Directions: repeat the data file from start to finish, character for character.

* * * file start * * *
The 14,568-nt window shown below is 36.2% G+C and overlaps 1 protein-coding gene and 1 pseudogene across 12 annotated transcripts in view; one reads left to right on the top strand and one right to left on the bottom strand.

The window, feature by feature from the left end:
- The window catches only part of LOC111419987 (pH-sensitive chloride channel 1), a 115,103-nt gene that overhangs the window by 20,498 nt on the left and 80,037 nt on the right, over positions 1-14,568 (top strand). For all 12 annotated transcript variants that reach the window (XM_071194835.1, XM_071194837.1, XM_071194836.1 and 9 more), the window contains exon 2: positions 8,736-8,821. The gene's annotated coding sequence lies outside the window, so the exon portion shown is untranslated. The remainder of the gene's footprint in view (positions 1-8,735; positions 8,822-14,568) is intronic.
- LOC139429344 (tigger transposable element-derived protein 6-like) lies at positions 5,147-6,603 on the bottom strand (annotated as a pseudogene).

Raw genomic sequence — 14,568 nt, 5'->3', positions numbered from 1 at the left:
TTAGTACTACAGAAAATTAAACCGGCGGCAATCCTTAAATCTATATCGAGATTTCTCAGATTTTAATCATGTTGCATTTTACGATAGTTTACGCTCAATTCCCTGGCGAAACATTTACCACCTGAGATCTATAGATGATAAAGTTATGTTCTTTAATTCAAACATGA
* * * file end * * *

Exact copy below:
The 14,568-nt window shown below is 36.2% G+C and overlaps 1 protein-coding gene and 1 pseudogene across 12 annotated transcripts in view; one reads left to right on the top strand and one right to left on the bottom strand.

The window, feature by feature from the left end:
- The window catches only part of LOC111419987 (pH-sensitive chloride channel 1), a 115,103-nt gene that overhangs the window by 20,498 nt on the left and 80,037 nt on the right, over positions 1-14,568 (top strand). For all 12 annotated transcript variants that reach the window (XM_071194835.1, XM_071194837.1, XM_071194836.1 and 9 more), the window contains exon 2: positions 8,736-8,821. The gene's annotated coding sequence lies outside the window, so the exon portion shown is untranslated. The remainder of the gene's footprint in view (positions 1-8,735; positions 8,822-14,568) is intronic.
- LOC139429344 (tigger transposable element-derived protein 6-like) lies at positions 5,147-6,603 on the bottom strand (annotated as a pseudogene).

Raw genomic sequence — 14,568 nt, 5'->3', positions numbered from 1 at the left:
TTAGTACTACAGAAAATTAAACCGGCGGCAATCCTTAAATCTATATCGAGATTTCTCAGATTTTAATCATGTTGCATTTTACGATAGTTTACGCTCAATTCCCTGGCGAAACATTTACCACCTGAGATCTATAGATGATAAAGTTATGTTCTTTAATTCAAACATGA